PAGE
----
Unveiled last February, the hyper-realistic, pliable figure known as Graham designed by Melbourne artist Patricia Piccinini (in collaboration with a forensics expert and a trauma surgeon) whose anatomical frame is modified to withstand low-impact car collisions has been nominated for London’s Design Museum annual award competition. Commissioned by Australia’s traffic safety board, the grotesque is sort of a reverse crash-test dummy, imaging how we might have evolved to survive automobile accidents if that were our only threat to contend with, and installs safety features in the passenger as a way to lobby the industry to make safer vehicles.

Tuesday 16 August 2016

jellystone or where the buffalos roam

Via the always engrossing Everlasting Blรถrt, we discover that not only is the generic human symbol resigned to his tortured fate of slips, trips and falls and now hapless goring by bison whilst visiting national parks, he also has a nickname, Helvetica Man. The origins of this luckless pictogram pre-date the typeface’s foundry and was called so to invoke the font’s neutrality—ever stoic, even in the face of the gauntlet of Olympian contests and undaunted by any and all hazards, and suggests the Vitruvian Man or one of those prehistoric victims of an avalanche or tumbling into a tar pit, unfrozen or extracted ages later.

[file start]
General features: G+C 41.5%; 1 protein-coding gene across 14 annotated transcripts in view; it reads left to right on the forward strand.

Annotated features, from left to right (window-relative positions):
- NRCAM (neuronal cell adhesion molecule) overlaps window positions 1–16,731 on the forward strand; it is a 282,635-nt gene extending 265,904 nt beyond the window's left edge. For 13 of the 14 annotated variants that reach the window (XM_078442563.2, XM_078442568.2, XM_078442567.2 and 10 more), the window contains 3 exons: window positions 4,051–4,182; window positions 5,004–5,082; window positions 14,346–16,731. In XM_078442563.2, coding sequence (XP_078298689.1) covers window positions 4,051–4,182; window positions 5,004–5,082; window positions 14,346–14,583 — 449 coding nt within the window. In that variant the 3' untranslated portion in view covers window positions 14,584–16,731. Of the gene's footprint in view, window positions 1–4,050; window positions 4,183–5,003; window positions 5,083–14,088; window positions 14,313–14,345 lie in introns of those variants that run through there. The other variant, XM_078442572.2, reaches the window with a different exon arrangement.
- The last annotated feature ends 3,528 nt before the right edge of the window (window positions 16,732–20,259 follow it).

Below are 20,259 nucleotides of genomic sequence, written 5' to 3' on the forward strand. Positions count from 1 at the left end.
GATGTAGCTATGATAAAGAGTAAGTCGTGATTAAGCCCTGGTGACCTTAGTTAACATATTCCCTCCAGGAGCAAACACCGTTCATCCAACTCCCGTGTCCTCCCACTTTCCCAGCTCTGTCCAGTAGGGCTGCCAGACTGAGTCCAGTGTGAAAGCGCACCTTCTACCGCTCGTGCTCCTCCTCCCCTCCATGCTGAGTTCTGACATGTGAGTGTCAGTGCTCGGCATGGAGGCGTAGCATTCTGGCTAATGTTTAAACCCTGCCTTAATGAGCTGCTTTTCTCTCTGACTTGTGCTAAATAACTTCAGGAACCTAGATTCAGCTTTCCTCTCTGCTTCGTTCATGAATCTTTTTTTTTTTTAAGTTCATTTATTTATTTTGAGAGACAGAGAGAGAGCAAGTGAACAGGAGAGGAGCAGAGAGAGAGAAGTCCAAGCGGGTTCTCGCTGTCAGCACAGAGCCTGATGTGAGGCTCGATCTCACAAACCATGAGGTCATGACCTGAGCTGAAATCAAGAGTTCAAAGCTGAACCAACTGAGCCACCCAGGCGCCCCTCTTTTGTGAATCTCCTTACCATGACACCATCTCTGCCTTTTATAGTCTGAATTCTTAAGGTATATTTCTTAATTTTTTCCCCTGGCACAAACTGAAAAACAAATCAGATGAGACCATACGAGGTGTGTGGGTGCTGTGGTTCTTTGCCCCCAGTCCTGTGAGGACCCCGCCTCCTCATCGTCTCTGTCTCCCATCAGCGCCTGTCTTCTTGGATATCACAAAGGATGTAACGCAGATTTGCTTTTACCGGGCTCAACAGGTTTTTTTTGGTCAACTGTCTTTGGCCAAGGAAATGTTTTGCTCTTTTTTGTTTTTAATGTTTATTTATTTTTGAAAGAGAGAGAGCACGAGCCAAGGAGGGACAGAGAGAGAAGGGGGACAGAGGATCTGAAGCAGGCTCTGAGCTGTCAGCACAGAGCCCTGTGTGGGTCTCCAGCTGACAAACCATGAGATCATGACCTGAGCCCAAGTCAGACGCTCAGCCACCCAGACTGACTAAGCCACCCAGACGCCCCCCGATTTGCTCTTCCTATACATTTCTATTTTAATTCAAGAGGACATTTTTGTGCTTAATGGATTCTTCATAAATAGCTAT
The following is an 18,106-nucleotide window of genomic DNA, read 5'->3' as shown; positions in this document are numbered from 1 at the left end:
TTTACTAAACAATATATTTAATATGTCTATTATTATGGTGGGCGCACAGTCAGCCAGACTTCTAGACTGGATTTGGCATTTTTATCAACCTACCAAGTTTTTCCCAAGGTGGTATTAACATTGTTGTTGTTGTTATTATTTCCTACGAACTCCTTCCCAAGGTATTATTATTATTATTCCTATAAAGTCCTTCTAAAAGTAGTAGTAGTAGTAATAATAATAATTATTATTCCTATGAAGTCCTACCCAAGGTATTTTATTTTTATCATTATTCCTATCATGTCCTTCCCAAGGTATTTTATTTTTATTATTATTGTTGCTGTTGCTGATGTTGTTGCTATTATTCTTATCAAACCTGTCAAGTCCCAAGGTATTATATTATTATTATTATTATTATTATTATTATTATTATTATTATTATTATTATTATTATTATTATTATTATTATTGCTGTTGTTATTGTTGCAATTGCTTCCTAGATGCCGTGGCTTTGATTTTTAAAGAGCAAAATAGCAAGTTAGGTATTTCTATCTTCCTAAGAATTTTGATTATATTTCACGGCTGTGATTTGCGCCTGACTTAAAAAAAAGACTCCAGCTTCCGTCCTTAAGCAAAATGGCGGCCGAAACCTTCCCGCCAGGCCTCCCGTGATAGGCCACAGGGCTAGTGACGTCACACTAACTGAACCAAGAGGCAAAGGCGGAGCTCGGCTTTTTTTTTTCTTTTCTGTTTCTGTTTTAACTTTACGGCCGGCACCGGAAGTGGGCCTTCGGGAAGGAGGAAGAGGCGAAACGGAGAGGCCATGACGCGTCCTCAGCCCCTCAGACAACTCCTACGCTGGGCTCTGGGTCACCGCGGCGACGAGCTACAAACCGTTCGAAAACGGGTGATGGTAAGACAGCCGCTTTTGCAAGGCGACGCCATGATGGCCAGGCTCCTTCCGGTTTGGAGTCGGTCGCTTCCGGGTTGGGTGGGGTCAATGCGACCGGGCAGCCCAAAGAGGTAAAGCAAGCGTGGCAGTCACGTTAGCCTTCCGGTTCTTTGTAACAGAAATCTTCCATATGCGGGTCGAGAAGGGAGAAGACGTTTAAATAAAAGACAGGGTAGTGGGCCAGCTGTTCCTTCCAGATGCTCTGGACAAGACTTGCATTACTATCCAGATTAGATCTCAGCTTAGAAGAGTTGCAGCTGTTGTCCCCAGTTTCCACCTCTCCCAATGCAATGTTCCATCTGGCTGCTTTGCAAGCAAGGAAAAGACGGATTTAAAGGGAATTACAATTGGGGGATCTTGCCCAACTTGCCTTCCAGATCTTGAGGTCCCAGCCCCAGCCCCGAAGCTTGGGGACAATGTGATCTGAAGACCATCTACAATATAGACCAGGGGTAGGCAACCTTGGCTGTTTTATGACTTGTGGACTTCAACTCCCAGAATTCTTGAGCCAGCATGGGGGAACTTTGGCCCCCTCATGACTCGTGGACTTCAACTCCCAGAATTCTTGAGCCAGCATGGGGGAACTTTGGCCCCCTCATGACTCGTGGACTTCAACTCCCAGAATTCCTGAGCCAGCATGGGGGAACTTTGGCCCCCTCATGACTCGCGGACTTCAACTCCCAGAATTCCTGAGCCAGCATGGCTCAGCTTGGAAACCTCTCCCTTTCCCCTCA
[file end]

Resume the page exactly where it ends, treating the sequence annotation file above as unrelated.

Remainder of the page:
Wednesday 28 October 2015

rutherfords and risk-assessments

Immediately for me invoking recollections of that endless film franchise Final Destination, wherein some hapless teenagers have premonitions of freak accidents that are perpetuated by some Rube Goldberg chain of events and shoddy craftsmanship, the notion of the micromort, conceived by ethicist and information-scientist Ronald Howard of Stanford University, modestly and eloquently has further reaching meaning in terms of public literacy in probability and statistics, risky undertakings, and deflecting media bias.

As a unit or scale, the micromort roughly measures a one-in-a-million chance of dismem- berment or death from exposure to various activities—both bidden and unsolicited, like base-jumping, shark-attacks, skiing, drug use, quick-sand, terrorism, diet—allowing one to weigh the peril though in the end the odds seem to say on our side. I don’t think that this a model that insurance companies use, per se. Facts and figures can be easily turned into anecdotal evidence in support of any argument or newly-fashioned threat. Not to disparage the better intentions of keeping healthy, wealthy and wise, but the burden bore by saying that sitting is deadly and is ratcheting up one’s individual risk by—say a fifth, does not factor in prevalence and can be misrepresented as something huge and something that we’re morally obligated to counter. History is punctuated by moral panics and distortion, but even more so now, as we’re already couched in safety and leisure, and the idea of security and hygiene has supplanted superstition. Like the dread millisievert, the rutherford is also a doseage of radiation exposure and can also be easily taken out of context. What do you think? Does being informed carry with it a healthy degree of skepticism?